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Researchers Create System to Extract Info From COVID-19 Articles

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A group of researchers at the University of the Basque Country has developed a prototype for VIGICOVID, which is an automatic information extraction system for COVID-19 scientific articles. The system relies on natural language questions to get answers regarding COVID-19. 

The project involving VIGICOVID was run by the UPV/EHU’s HiTZ Centre, the UNED’s NLP & IR Group, and Elhuyar’s Artificial Intelligence and Languages Technologies Unit. 

The research was published in journal Knowledge-Based Systems.

Changing the Information Search Paradigm

Eneko Agirre is head of the UPV/EHU’s HiTZ Centre.

“The information search paradigm is changing thanks to artificial intelligence,” said Agirre. “Until now, when searching for information on the internet, a question is entered, and the answer has to be sought in the documents displayed by the system. However, in line with the new paradigm, systems that provide the answer directly without any need to read the whole document are becoming more and more widespread.”

Xabier Saralegi is an Elhuyar researcher.

“The user does not request information using keywords, but asks a question directly.” 

The system relies on two separate steps to search for answers. 

“Firstly, it retrieves documents that may contain the answer to the question asked by using a technology that combines keywords with direct questions. That is why we have explored neural architectures,” Dr. Saralegi said.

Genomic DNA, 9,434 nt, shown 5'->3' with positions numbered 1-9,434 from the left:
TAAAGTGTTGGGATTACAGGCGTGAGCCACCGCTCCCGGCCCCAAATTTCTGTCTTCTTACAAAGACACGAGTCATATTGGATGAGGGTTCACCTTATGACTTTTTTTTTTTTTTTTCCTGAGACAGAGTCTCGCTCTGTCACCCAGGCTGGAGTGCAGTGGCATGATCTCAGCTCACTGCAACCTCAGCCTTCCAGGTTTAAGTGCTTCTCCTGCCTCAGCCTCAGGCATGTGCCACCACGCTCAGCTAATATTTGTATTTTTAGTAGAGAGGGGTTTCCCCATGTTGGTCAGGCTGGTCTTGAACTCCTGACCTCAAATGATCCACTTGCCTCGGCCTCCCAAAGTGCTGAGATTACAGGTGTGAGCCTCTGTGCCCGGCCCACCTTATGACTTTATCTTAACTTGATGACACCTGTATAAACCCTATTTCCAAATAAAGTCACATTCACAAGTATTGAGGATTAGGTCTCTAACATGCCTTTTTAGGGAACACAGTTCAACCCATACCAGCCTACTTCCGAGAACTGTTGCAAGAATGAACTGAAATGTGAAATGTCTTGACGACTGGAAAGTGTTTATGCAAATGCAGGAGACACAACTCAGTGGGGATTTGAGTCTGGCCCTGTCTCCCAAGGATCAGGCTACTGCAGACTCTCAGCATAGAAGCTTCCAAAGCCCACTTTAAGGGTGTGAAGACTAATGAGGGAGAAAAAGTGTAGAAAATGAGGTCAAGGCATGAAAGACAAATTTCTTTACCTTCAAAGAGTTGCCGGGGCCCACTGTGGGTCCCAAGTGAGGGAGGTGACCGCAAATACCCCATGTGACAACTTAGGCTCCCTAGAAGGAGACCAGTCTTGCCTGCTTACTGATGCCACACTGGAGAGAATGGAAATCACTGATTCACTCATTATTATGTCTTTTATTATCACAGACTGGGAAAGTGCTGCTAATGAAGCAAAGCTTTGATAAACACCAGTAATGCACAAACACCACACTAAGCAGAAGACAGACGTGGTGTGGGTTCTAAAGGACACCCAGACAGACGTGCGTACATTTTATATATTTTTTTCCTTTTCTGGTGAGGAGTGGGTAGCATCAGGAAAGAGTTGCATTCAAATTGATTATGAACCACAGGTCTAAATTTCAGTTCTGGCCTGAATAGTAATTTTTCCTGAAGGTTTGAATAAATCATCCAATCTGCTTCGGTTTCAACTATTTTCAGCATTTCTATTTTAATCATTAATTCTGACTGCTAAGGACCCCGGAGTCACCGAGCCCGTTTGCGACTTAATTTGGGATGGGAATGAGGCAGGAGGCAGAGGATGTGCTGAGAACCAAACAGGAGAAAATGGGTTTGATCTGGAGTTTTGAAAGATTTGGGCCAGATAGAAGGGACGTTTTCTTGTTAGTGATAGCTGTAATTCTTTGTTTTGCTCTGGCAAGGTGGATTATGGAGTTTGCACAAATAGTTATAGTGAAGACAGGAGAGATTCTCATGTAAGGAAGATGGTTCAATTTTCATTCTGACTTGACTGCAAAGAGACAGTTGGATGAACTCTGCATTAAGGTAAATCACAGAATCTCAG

Deep Neural Architecture

The team relied on deep neural architecture fed with examples. 

“That means that search models and question answering models are trained by means of deep machine learning,” he continued. 

The set of documents is first extracted before being reprocessed through a question and answer system, which helps obtain specific answers. 

“We have built the engine that answers the questions; when the engine is given a question and a document, it is able to detect whether or not the answer is in the document, and if it is, it tells us exactly where it is,” Dr. Agirre said. 

According to the researchers, they were happy with the results of their work.  

“From the techniques and evaluations we analysed in our experiments, we took those that give the prototype the best results,” Dr. Agirre continued. “We have come up with another way of running searches for whenever information is urgently needed, and this facilitates the information use process. On the research level, we have shown that the proposed technology works, and that the system provides good results.” 

“Our result is a prototype of a basic research project. It is not a commercial product,” Saralegi added. 

With that said, these types of prototypes can be modeled in a short period of time, meaning it might not be long before there is a commercial product. 

Alex McFarland is a tech writer who covers the latest developments in artificial intelligence. He has worked with AI startups and publications across the globe.